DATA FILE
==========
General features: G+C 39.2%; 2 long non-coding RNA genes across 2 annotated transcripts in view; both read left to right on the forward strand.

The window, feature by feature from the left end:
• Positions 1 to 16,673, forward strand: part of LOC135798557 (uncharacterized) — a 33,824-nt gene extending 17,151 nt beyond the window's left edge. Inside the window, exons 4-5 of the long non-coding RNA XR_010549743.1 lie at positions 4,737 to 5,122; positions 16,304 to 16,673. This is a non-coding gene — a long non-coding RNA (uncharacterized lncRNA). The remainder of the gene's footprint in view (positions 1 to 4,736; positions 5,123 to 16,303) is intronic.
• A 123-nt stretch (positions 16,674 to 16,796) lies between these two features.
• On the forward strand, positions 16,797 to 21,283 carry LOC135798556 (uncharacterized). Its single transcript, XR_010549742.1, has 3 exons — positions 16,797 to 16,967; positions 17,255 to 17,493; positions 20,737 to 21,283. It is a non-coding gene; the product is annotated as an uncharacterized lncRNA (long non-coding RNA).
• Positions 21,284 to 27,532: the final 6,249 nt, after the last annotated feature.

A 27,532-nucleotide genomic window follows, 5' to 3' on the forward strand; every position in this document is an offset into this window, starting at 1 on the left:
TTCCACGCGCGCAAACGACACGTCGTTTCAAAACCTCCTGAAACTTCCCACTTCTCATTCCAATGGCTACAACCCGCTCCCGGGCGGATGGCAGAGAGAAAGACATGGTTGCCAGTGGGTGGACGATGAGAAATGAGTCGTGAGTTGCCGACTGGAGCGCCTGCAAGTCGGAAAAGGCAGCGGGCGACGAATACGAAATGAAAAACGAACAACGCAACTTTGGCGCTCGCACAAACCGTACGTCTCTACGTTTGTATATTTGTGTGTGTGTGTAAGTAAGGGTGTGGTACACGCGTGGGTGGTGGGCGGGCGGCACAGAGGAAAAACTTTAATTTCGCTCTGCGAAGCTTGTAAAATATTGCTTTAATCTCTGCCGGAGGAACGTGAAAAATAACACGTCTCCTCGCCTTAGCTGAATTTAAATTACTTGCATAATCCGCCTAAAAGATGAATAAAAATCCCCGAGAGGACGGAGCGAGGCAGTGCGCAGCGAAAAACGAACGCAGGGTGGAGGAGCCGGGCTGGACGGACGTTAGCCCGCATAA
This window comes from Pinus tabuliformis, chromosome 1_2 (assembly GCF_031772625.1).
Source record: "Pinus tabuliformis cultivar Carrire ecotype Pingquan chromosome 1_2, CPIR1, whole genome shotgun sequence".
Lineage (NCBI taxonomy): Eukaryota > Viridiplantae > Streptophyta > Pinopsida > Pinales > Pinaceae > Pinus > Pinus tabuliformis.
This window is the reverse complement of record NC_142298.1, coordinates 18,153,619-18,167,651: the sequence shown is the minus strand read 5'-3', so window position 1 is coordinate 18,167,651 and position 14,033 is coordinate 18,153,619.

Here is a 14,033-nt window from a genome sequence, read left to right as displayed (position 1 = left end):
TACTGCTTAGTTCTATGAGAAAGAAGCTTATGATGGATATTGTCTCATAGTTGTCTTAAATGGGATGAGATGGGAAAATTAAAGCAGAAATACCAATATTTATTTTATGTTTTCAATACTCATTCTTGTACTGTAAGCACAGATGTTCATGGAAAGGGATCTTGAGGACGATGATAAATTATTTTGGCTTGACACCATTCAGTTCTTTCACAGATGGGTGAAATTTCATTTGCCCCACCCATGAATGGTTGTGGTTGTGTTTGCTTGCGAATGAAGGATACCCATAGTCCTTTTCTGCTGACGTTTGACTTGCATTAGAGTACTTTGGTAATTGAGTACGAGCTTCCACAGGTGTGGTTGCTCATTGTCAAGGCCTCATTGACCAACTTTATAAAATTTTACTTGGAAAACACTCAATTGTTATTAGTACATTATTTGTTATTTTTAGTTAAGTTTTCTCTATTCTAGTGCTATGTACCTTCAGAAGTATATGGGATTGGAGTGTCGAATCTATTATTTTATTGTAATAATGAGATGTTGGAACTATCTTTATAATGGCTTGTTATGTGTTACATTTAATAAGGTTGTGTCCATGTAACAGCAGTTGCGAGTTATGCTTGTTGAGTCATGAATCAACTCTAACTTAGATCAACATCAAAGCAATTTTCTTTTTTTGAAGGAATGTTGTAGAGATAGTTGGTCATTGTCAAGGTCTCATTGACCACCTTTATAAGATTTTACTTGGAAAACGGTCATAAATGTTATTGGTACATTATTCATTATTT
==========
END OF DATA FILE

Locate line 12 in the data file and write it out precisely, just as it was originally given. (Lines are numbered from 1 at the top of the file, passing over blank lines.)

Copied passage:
This window is the reverse complement of record NC_142298.1, coordinates 18,153,619-18,167,651: the sequence shown is the minus strand read 5'-3', so window position 1 is coordinate 18,167,651 and position 14,033 is coordinate 18,153,619.